Derek Chauvin who was convicted in April of the second-degree unintentional murder of George Floyd, made a legal move. As CBS reported, a former police officer has filed an intent to appeal with the Minnesota state Appellate Court over his murder conviction for the death of George Floyd.
In June, Mr Chavin was sentenced to 22-and-a-half years in prison after a jury found him guilty of unintentional second-degree murder, third-degree murder and second-degree manslaughter.
In the filing, Derek Chauvin said he’s out of money and “unrepresented by legal counsel in connection with the appeal” because the Police Officers Federation of Minneapolis no longer represents him now that he was convicted.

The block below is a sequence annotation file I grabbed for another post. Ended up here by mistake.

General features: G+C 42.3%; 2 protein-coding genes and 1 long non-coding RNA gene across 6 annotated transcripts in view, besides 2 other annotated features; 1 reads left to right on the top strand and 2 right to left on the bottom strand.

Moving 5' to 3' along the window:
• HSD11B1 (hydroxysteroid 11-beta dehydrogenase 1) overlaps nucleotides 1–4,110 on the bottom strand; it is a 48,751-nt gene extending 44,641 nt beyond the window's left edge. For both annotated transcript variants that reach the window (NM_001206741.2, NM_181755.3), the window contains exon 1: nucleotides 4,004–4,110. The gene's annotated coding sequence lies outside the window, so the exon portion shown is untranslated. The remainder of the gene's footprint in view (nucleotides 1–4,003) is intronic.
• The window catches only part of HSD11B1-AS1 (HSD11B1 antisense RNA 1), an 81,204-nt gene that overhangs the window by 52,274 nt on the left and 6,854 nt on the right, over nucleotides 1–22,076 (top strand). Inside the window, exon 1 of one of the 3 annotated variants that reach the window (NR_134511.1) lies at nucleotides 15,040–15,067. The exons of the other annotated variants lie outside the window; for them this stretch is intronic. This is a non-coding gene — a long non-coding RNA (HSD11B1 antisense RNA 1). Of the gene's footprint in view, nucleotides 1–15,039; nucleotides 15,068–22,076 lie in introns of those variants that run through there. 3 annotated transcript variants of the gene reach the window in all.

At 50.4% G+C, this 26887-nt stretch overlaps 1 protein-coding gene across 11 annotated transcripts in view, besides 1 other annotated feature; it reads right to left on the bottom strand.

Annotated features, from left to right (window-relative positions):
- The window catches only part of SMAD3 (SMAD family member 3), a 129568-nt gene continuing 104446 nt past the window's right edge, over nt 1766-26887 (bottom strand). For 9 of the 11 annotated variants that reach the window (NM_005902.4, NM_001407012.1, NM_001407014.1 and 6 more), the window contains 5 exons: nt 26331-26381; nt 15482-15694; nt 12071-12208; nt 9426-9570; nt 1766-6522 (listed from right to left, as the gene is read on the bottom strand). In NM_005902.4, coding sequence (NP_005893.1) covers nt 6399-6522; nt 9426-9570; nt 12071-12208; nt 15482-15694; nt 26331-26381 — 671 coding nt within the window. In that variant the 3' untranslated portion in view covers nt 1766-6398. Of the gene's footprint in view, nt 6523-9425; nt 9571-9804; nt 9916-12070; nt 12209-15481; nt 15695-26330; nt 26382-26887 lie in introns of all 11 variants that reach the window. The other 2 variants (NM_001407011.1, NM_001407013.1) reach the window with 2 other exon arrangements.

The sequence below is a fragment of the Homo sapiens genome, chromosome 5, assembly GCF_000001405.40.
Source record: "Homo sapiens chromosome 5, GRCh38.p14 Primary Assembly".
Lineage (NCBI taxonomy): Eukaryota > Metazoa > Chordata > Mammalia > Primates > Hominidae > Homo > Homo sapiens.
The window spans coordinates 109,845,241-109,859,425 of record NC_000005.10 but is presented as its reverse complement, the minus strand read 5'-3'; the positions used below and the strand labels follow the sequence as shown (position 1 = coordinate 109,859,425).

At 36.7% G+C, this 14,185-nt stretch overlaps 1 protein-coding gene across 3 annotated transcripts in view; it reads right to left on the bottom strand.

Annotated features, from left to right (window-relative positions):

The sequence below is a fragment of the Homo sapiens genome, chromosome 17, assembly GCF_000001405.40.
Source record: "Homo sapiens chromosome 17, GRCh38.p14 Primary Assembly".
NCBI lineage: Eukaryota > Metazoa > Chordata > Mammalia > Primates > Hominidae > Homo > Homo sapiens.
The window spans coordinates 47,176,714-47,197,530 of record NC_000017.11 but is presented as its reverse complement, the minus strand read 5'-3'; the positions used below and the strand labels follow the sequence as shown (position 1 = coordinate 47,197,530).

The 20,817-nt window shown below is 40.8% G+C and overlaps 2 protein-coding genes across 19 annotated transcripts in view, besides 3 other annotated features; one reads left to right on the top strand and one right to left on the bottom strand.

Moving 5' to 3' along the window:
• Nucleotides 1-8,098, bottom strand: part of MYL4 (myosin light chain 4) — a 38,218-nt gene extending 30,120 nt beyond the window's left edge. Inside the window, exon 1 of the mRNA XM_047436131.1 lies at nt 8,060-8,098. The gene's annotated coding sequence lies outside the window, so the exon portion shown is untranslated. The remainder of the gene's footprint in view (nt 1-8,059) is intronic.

The former police officer said he was denied representation by a public defender and is asking the Minnesota Supreme Court to review that decision.
Eric Nelson represented Chauvin in state court and is currently listed as his counsel for a federal civil rights case in which Chauvin has pleaded not guilty.
Judge granted Chauvin ‘pauper status’
Late Thursday, Judge Peter Cahill has granted Chauvin “pauper status,” which means he’s exempt from having to pay court costs and filing fees.
Commenting judge’s decision, attorney Joe Tamburino, who wasn’t affiliated with Chauvin’s case, said that it’s very unusual that Chauvin wouldn’t have his trial attorney filing the appeal for him. “He’s been denied a public defender. He’s in prison … for the next 22-plus years,” Tamburino said. “I don’t know why that was denied.”